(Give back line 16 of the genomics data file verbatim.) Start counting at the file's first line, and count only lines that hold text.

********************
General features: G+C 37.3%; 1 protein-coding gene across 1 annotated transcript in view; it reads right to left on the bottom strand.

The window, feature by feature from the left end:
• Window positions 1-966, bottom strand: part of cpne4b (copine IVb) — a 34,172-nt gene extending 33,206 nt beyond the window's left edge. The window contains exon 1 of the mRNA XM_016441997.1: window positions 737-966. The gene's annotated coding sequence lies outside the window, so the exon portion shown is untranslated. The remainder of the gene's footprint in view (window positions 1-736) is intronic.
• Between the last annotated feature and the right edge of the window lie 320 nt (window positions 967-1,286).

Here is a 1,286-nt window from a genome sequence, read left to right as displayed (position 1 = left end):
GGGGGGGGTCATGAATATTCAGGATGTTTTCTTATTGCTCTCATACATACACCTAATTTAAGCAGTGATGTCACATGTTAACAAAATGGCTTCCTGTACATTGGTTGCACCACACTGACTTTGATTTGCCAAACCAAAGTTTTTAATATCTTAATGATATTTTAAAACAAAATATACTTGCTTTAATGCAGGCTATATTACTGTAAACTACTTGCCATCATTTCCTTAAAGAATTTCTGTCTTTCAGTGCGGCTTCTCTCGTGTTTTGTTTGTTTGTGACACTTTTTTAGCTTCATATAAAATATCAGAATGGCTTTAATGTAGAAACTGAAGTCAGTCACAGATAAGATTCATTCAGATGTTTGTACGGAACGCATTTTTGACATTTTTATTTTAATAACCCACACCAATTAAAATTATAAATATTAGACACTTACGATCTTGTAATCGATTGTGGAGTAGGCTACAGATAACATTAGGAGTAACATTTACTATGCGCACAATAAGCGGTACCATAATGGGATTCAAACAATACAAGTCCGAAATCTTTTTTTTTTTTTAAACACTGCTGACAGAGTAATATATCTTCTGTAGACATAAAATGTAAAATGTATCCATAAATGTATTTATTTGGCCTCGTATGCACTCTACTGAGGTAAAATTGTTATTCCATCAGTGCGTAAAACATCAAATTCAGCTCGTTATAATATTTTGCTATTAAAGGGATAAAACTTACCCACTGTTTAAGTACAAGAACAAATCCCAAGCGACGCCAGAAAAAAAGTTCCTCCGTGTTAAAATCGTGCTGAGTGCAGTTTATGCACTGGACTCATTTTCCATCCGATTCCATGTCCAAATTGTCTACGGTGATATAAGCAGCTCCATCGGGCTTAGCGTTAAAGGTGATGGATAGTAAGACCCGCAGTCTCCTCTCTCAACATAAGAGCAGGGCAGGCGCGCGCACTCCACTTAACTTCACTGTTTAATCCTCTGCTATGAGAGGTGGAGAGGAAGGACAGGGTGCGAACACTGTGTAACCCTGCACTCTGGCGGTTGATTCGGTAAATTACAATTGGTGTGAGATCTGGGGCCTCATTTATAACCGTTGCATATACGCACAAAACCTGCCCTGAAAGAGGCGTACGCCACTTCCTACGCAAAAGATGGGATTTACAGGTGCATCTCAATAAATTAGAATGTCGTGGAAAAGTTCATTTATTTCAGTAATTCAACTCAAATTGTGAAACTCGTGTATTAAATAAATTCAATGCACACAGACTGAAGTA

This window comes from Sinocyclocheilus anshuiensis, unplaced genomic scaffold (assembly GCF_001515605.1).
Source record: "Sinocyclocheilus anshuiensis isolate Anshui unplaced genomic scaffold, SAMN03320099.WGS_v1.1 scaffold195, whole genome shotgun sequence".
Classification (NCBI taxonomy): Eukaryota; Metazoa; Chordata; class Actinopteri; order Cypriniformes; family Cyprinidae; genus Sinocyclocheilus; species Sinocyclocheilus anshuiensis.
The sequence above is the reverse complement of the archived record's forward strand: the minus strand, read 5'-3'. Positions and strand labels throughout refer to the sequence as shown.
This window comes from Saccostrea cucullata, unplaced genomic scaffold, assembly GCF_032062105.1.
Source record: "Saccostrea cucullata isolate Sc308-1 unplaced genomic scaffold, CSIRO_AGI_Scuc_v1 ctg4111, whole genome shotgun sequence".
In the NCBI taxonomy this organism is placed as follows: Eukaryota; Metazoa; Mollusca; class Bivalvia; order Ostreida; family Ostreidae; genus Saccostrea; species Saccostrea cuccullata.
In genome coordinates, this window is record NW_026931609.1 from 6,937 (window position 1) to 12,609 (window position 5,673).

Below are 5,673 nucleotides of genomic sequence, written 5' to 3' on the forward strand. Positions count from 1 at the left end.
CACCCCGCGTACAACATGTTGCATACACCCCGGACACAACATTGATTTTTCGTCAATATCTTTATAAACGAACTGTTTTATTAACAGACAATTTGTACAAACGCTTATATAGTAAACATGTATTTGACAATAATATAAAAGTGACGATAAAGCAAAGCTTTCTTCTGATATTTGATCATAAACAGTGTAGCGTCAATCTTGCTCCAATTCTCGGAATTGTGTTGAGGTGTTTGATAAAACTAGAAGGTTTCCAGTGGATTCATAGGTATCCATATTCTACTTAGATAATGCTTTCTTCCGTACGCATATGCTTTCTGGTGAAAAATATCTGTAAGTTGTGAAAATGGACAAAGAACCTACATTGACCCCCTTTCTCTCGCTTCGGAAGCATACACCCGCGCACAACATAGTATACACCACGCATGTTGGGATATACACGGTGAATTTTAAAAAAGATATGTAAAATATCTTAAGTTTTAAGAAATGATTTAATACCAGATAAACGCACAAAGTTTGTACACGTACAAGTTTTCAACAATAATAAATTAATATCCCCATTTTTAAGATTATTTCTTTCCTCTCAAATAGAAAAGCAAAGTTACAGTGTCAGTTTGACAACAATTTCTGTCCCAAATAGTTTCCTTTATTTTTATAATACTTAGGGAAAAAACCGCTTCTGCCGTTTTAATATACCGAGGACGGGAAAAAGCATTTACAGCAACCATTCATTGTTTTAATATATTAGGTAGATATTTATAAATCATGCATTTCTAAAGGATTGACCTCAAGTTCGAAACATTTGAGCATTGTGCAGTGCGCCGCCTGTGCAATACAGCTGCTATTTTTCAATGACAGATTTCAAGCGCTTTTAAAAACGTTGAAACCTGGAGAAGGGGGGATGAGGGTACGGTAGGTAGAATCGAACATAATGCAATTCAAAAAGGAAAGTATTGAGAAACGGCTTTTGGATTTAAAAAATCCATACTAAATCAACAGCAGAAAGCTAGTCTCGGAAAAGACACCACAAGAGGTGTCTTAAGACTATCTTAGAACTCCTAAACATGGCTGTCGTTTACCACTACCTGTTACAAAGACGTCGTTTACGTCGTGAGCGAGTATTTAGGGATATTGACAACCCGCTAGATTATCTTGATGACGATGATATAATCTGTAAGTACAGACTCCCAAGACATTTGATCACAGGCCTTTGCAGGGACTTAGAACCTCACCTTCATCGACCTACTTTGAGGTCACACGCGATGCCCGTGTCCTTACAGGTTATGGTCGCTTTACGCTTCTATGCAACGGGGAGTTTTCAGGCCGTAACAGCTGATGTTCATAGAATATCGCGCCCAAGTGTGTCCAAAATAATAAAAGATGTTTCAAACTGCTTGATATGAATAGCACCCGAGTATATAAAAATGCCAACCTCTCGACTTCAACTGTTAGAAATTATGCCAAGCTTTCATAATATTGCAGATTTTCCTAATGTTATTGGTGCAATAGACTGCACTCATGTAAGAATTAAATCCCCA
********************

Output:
CACCCCGCGTACAACATGTTGCATACACCCCGGACACAACATTGATTTTTCGTCAATATCTTTATAAACGAACTGTTTTATTAACAGACAATTTGTACAAACGCTTATATAGTAAACATGTATTTGACAATAATATAAAAGTGACGATAAAGCAAAGCTTTCTTCTGATATTTGATCATAAACAGTGTAGCGTCAATCTTGCTCCAATTCTCGGAATTGTGTTGAGGTGTTTGATAAAACTAGAAGGTTTCCAGTGGATTCATAGGTATCCATATTCTACTTAGATAATGCTTTCTTCCGTACGCATATGCTTTCTGGTGAAAAATATCTGTAAGTTGTGAAAATGGACAAAGAACCTACATTGACCCCCTTTCTCTCGCTTCGGAAGCATACACCCGCGCACAACATAGTATACACCACGCATGTTGGGATATACACGGTGAATTTTAAAAAAGATATGTAAAATATCTTAAGTTTTAAGAAATGATTTAATACCAGATAAACGCACAAAGTTTGTACACGTACAAGTTTTCAACAATAATAAATTAATATCCCCATTTTTAAGATTATTTCTTTCCTCTCAAATAGAAAAGCAAAGTTACAGTGTCAGTTTGACAACAATTTCTGTCCCAAATAGTTTCCTTTATTTTTATAATACTTAGGGAAAAAACCGCTTCTGCCGTTTTAATATACCGAGGACGGGAAAAAGCATTTACAGCAACCATTCATTGTTTTAATATATTAGGTAGATATTTATAAATCATGCATTTCTAAAGGATTGACCTCAAGTTCGAAACATTTGAGCATTGTGCAGTGCGCCGCCTGTGCAATACAGCTGCTATTTTTCAATGACAGATTTCAAGCGCTTTTAAAAACGTTGAAACCTGGAGAAGGGGGGATGAGGGTACGGTAGGTAGAATCGAACATAATGCAATTCAAAAAGGAAAGTATTGAGAAACGGCTTTTGGATTTAAAAAATCCATACTAAATCAACAGCAGAAAGCTAGTCTCGGAAAAGACACCACAAGAGGTGTCTTAAGACTATCTTAGAACTCCTAAACATGGCTGTCGTTTACCACTACCTGTTACAAAGACGTCGTTTACGTCGTGAGCGAGTATTTAGGGATATTGACAACCCGCTAGATTATCTTGATGACGATGATATAATCTGTAAGTACAGACTCCCAAGACATTTGATCACAGGCCTTTGCAGGGACTTAGAACCTCACCTTCATCGACCTACTTTGAGGTCACACGCGATGCCCGTGTCCTTACAGGTTATGGTCGCTTTACGCTTCTATGCAACGGGGAGTTTTCAGGCCGTAACAGCTGATGTTCATAGAATATCGCGCCCAAGTGTGTCCAAAATAATAAAAGATGTTTCAAACTGCTTGATATGAATAGCACCCGAGTATATAAAAATGCCAACCTCTCGACTTCAACTGTTAGAAATTATGCCAAGCTTTCATAATATTGCAGATTTTCCTAATGTTATTGGTGCAATAGACTGCACTCATGTAAGAATTAAATCCCCA